Pearl Harbor tribute in Concord, it appears, will continue

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  • Stephen Keith walks in front of two of the World War II military vehicles at his Pembroke home on Monday. Keith displays them in front of the State House on Pearl Harbor Day every year with his wife, Jeanne. GEOFF FORESTER / Monitor staff

  • Stephen Keith and his wife, Jeanne, with their World War II military Ford Jeep at their Pembroke home on Monday. GEOFF FORESTER / Monitor staff

  • Stephen Keith walks in front of two of the World War II military vehicles at Pembroke home on Monday, November 16, 2020. Keith has displayed them in front of the State House on Pearl Harbor Day every year with his wife, Jeanne. GEOFF FORESTER—Monitor staff

  • Jeanne and Stephen Keith stand in front of the World War II-era military transport at City Plaza in honor of Pearl Harbor and all World War II veterans in 2014. GEOFF FORESTER—Monitor file

  • Stephen Keith drives his World War II military Ford Jeep at Pembroke home on Monday, November 16, 2020. Keith has displayed them in front of the State House on Pearl Harbor Day every year with his wife, Jeanne. GEOFF FORESTER—Monitor staff

  • Stephen and Jeanne Keith in front of the Army Jeep they took to the State House in 2017. GEOFF FORESTER—Monitor file

  • Stephen and Jeanne Keith prepare their Jeep to put it into the GMC transport for the trip to the State House in 2017. GEOFF FORESTER—Monitor file

  • Stephen and Jeanne Keith of Pembroke talk with passers-by who stopped to look at their World War II-era vehicles at City Plaza in downtown Concord on Dec. 7, 2017. Monitor file

Monitor columnist
Published: 11/16/2020 3:44:43 PM

The email from Pembroke’s Stephen Keith expressed concern that his annual tribute to those killed at Pearl Harbor was in jeopardy.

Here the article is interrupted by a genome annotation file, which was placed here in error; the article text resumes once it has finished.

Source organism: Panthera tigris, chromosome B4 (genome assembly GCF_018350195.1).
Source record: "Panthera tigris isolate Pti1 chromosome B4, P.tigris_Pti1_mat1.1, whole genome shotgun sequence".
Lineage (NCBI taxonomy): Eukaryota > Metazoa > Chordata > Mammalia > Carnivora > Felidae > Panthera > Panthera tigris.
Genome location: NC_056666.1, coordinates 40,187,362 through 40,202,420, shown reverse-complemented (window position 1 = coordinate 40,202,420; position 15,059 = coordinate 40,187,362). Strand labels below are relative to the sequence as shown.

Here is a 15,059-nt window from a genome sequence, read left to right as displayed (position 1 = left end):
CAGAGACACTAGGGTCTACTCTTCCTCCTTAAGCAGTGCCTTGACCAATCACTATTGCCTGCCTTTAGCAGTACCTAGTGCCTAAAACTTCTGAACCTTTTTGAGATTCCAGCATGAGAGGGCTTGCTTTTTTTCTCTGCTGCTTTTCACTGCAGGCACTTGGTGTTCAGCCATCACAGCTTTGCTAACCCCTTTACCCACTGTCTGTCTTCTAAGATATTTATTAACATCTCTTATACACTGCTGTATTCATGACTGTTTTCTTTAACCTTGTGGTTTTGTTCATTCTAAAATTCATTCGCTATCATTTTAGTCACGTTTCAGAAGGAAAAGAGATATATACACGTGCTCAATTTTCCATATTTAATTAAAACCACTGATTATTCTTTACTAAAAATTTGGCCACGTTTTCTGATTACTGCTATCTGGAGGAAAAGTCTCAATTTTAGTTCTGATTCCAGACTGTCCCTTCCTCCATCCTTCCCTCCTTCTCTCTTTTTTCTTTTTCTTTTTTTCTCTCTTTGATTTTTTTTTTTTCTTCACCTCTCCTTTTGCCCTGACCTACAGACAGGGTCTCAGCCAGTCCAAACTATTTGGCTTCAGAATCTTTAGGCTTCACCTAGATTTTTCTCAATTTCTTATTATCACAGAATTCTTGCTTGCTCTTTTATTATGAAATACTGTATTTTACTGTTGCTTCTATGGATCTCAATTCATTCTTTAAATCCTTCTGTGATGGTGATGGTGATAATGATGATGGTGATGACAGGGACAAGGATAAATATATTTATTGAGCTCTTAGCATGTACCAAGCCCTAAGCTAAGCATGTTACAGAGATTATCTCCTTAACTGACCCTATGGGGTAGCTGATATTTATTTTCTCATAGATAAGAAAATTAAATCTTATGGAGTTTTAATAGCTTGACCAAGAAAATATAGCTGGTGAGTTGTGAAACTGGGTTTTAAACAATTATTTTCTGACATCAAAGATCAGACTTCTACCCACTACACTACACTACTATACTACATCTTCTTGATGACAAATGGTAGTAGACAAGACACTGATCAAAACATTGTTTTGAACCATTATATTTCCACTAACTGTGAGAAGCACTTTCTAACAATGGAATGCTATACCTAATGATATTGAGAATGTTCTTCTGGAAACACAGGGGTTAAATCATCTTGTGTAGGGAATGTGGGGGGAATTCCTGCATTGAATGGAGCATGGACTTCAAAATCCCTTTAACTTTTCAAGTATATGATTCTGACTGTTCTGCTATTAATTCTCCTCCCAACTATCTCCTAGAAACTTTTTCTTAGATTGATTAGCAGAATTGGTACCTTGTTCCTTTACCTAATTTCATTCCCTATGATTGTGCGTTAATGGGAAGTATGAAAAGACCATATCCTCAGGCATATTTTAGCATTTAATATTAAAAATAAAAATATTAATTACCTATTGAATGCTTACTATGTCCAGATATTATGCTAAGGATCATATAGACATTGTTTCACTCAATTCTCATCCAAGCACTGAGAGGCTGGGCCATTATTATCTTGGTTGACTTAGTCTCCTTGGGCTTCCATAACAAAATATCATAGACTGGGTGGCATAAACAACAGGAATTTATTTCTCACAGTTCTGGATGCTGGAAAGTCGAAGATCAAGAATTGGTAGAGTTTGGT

The city of Concord, Keith’s message said, had charged him $125 for the right to display his two original World War II-era vehicles at the State House next month, a fee which was too steep. Suddenly, Keith said, he’d been labeled a for-profit organization, no longer entitled to the typical $15 nonprofit fee he had grown accustomed to. He had paid the lower fee since 2009, he said. He wrote that the city wanted previously unknown insurance costs.

He worried that his personal tribute to Dec. 7, 1941, the date of infamy, would be spoiled because of a few bucks or a misunderstanding.

Thankfully, no. Mayor Jim Bouley explained there was a mix up somewhere in the pipeline. He said the door remained open for Keith and his motorized artifacts. Pay the $15, like always.

“I told him he can team up with any nonprofit and get the reduced fee,” Bouley said by phone. No fees or requirements have changed, he added. 

Keith was relieved, but still a little unsure of what happened.

“Okay, well, I’ll get back to them,” he said Monday after he was told of Bouley’s comments. “They looked up the previous applications when I was there and it showed I paid like $15 or $20, so I don’t know what happened after that.”

The beauty here is the bottom line. The exhibit, it appears, will go on. An important exhibit. Created by the husband and wife team of Stephen and Jeanne Keith.

They’ll show Jeanne’s 1942 Ford Army Jeep and Stephen’s 10-wheel 1943 GMC Army troop carrier, on the sidewalk, near the State House arch and the Christmas tree.

The truck has three stick shifts on the floor and a .50-caliber machine gun on top. Its bullets, six inches long, are strung together in their barn, which is rich in World War II items.

This is a couple that reads and learns and respects anything having to do with World War II. Jeanne’s father was an assistant cameraman for something called STAGE 5, which made training films during the war for B-29 pilots. Her grandma Hazel was a volunteer for the Red Cross.

Stephen is a walking encyclopedia of battles and names. He’s purchased World II-era vehicles simply by driving around the state and looking for them. He bought the truck from the Deerfield Fire Department 40 years ago for $525.

They began showing these olive-green pieces of history in 2009. They’ve labeled it a Pearl Harbor reenactment that includes the clothing, the vehicles and the spirit of the day. Jeanne has dressed like a nurse, Stephen like a soldier.

They missed last year due to a personal matter. They thought they might have to cancel this year as well, caused by a clerical snafu.

Cancel their annual remembrance, a colossal and necessary snapshot of our history, a snapshot reminding us that more than 2,400 American sailors died on the date of infamy?

Unthinkable, really. 

“We would gladly work with him,” Bouley said. “On a more positive note, maybe there was a communication issue.”

Seems that way. 

“I’ll go down there,” Keith said. “Try to follow the same routine.”




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